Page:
The panel consists of three material layers: a glass-fiber reinforced plastic core, a polyurethane foam layer, and a slush-molded skin (made of PVC or TPU). The core parts are made of injection-molded fiber-reinforced polypropylene. This non-polar plastic needs to be pretreated to make its surface receptive to adhesion processes.With the conventional flame technique, all zones where no foam is to be applied must be masked with thermally stable materials.
Complex components such as automobile instrument panels are treated inline with a robotic Openair® plasma system. The plasma treatment can be adjusted to sweep large areas or to precisely follow contours where adhesive is to be applied.
Openair-Plasma® technology eliminates this whole work step (masking), because the plasma jet works selectively and with absolute precision. Unlike the flame, it can follow the component geometry with an accuracy in the millimeter range. All that is needed later is to cut slightly into the slush skin along the contours of the untreated zones, and the skin and polyurethane foam behind it will peel off easily.
The surface of the plastic core is scanned by industrial robots equipped with RD 1004-type rotary jets that pretreat the entire part in approximately 40 seconds.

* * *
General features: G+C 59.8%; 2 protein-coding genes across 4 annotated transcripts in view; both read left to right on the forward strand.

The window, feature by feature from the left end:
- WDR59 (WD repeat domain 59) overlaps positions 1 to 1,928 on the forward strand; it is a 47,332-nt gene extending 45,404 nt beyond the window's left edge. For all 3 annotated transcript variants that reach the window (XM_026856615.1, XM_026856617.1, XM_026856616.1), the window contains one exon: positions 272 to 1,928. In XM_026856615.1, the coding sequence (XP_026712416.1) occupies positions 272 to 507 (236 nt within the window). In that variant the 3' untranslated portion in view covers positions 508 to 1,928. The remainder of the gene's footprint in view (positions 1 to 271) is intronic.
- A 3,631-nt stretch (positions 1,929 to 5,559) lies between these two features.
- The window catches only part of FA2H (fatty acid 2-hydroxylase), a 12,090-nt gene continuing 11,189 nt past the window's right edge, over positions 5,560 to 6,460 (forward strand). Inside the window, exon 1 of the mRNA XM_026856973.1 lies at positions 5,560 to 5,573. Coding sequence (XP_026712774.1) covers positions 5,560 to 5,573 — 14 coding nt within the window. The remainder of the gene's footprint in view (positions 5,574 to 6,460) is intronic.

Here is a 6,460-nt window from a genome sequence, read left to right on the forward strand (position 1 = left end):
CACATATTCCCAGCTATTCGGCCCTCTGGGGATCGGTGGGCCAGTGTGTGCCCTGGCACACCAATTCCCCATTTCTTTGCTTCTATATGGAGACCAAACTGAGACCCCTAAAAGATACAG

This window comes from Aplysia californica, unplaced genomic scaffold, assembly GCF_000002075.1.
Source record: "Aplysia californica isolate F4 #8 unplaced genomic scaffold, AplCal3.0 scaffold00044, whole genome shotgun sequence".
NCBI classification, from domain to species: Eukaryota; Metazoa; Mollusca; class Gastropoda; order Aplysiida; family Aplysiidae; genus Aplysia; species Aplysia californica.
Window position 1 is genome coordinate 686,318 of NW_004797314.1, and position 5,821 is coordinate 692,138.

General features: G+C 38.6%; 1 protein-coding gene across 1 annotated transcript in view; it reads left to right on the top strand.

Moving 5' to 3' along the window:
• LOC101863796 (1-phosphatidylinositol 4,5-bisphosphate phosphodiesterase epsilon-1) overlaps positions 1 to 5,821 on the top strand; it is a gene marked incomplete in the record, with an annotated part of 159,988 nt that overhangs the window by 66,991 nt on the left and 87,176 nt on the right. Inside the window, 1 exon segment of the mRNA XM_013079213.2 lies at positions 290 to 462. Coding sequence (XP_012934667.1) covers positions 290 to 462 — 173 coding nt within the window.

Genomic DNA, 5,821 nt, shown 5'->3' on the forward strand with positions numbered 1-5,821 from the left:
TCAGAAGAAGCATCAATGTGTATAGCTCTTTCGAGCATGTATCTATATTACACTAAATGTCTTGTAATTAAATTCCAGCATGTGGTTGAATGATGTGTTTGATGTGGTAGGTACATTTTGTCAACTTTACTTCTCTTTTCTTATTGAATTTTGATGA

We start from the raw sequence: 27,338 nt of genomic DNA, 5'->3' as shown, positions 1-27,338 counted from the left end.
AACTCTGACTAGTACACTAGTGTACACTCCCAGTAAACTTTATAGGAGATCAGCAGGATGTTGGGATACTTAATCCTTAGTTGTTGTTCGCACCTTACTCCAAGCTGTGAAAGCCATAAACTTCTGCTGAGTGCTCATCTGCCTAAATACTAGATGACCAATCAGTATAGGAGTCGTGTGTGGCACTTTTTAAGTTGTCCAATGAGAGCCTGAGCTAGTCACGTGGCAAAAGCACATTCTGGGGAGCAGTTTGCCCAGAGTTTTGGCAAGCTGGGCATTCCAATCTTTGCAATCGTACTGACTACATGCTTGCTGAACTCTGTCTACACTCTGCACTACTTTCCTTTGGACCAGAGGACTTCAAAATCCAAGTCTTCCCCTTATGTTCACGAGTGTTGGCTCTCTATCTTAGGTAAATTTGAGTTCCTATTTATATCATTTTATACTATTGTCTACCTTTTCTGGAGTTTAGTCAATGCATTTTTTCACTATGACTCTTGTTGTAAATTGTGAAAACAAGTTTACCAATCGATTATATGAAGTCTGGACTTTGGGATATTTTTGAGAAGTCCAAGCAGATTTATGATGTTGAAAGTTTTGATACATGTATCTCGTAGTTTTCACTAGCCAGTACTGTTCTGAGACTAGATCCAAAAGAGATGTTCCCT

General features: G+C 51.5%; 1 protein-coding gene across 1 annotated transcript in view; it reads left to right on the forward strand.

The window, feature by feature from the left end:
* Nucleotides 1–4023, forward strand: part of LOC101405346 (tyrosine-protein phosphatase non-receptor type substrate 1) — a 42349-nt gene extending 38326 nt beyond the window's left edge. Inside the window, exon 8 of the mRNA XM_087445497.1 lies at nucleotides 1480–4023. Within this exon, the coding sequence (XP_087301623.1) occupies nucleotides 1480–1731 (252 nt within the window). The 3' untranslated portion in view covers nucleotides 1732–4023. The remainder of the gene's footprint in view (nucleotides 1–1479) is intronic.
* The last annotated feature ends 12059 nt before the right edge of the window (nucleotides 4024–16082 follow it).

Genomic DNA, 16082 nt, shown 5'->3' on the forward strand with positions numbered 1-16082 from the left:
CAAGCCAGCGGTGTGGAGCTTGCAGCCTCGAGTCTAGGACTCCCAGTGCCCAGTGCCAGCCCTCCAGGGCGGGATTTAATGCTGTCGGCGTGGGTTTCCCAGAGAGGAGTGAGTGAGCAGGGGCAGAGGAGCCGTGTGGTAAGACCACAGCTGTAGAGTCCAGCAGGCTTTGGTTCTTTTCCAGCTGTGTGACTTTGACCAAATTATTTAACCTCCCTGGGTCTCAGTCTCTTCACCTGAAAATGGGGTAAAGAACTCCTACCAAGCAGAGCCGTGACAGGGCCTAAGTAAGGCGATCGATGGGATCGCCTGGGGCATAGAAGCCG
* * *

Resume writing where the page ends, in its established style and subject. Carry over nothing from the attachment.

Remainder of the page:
Peguform pretreats the instrument panels for Audi Q5 off-road vehicles with Openair-Plasma® instead of the usual flame processing. The selectively applied “cold” plasma jet eliminates the need for masking, while simultaneously protecting the plastic from overheating
New Research and Testing Equipment for Highly Technical Surface Treatment
Plasmatreat constantly faces shifting demands as a result of new ideas, regulations, and standards. Customers are increasingly approaching the company with unique and innovative project requests. Consequently, the capacities of the technology and research center will now be expanded to include a class-6 cleanroom.